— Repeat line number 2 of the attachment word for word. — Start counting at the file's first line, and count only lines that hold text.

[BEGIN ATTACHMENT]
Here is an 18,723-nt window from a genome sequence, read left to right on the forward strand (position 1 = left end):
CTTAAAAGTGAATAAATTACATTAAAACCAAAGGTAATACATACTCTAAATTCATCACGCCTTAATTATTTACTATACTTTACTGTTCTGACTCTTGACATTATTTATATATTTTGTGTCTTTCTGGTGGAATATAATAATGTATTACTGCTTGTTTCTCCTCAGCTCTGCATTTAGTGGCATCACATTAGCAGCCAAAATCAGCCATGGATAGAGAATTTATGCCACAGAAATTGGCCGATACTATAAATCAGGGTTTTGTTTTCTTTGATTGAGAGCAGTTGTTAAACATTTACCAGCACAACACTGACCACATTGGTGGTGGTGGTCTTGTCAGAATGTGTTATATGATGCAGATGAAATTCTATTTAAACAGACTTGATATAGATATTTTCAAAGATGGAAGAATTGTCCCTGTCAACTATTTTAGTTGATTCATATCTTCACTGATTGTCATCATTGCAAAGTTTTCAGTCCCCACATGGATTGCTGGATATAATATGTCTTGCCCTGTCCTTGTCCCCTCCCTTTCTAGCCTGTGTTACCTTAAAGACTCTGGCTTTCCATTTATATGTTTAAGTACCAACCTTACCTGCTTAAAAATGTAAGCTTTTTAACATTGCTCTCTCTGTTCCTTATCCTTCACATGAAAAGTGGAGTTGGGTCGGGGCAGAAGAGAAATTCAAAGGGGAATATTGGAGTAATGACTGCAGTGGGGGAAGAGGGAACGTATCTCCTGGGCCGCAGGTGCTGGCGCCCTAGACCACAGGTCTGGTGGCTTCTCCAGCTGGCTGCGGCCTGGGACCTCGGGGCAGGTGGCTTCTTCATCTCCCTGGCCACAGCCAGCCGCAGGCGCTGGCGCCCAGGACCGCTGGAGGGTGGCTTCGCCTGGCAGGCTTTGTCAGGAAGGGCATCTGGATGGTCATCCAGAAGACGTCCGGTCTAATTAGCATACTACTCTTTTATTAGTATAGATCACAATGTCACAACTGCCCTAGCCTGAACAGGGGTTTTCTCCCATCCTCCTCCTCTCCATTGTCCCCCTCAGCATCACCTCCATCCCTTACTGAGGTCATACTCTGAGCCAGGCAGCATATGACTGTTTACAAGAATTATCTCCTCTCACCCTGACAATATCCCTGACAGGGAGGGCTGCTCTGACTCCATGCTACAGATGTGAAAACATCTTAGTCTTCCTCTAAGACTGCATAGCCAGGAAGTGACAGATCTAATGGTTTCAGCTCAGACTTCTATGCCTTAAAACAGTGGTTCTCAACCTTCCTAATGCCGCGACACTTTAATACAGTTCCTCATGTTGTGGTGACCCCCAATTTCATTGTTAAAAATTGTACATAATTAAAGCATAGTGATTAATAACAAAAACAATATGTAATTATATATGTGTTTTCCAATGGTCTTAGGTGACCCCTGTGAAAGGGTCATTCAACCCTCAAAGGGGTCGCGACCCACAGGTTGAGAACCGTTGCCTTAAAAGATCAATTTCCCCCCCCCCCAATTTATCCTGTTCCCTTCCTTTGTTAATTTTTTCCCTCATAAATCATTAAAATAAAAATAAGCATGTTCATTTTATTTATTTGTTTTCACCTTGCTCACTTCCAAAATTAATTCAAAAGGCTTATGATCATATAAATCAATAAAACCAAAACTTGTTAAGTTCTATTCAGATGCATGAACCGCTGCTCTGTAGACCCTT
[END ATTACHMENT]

CTTAAAAGTGAATAAATTACATTAAAACCAAAGGTAATACATACTCTAAATTCATCACGCCTTAATTATTTACTATACTTTACTGTTCTGACTCTTGACATTATTTATATATTTTGTGTCTTTCTGGTGGAATATAATAATGTATTACTGCTTGTTTCTCCTCAGCTCTGCATTTAGTGGCATCACATTAGCAGCCAAAATCAGCCATGGATAGAGAATTTATGCCACAGAAATTGGCCGATACTATAAATCAGGGTTTTGTTTTCTTTGATTGAGAGCAGTTGTTAAACATTTACCAGCACAACACTGACCACATTGGTGGTGGTGGTCTTGTCAGAATGTGTTATATGATGCAGATGAAATTCTATTTAAACAGACTTGATATAGATATTTTCAAAGATGGAAGAATTGTCCCTGTCAACTATTTTAGTTGATTCATATCTTCACTGATTGTCATCATTGCAAAGTTTTCAGTCCCCACATGGATTGCTGGATATAATATGTCTTGCCCTGTCCTTGTCCCCTCCCTTTCTAGCCTGTGTTACCTTAAAGACTCTGGCTTTCCATTTATATGTTTAAGTACCAACCTTACCTGCTTAAAAATGTAAGCTTTTTAACATTGCTCTCTCTGTTCCTTATCCTTCACATGAAAAGTGGAGTTGGGTCGGGGCAGAAGAGAAATTCAAAGGGGAATATTGGAGTAATGACTGCAGTGGGGGAAGAGGGAACGTATCTCCTGGGCCGCAGGTGCTGGCGCCCTAGACCACAGGTCTGGTGGCTTCTCCAGCTGGCTGCGGCCTGGGACCTCGGGGCAGGTGGCTTCTTCATCTCCCTGGCCACAGCCAGCCGCAGGCGCTGGCGCCCAGGACCGCTGGAGGGTGGCTTCGCCTGGCAGGCTTTGTCAGGAAGGGCATCTGGATGGTCATCCAGAAGACGTCCGGTCTAATTAGCATACTACTCTTTTATTAGTATAGATCACAATGTCACAACTGCCCTAGCCTGAACAGGGGTTTTCTCCCATCCTCCTCCTCTCCATTGTCCCCCTCAGCATCACCTCCATCCCTTACTGAGGTCATACTCTGAGCCAGGCAGCATATGACTGTTTACAAGAATTATCTCCTCTCACCCTGACAATATCCCTGACAGGGAGGGCTGCTCTGACTCCATGCTACAGATGTGAAAACATCTTAGTCTTCCTCTAAGACTGCATAGCCAGGAAGTGACAGATCTAATGGTTTCAGCTCAGACTTCTATGCCTTAAAACAGTGGTTCTCAACCTTCCTAATGCCGCGACACTTTAATACAGTTCCTCATGTTGTGGTGACCCCCAATTTCATTGTTAAAAATTGTACATAATTAAAGCATAGTGATTAATAACAAAAACAATATGTAATTATATATGTGTTTTCCAATGGTCTTAGGTGACCCCTGTGAAAGGGTCATTCAACCCTCAAAGGGGTCGCGACCCACAGGTTGAGAACCGTTGCCTTAAAAGATCAATTTCCCCCCCCCCCAATTTATCCTGTTCCCTTCCTTTGTTAATTTTTTCCCTCATAAATCATTAAAATAAAAATAAGCATGTTCATTTTATTTATTTGTTTTCACCTTGCTCACTTCCAAAATTAATTCAAAAGGCTTATGATCATATAAATCAATAAAACCAAAACTTGTTAAGTTCTATTCAGATGCATGAACCGCTGCTCTGTAGACCCTT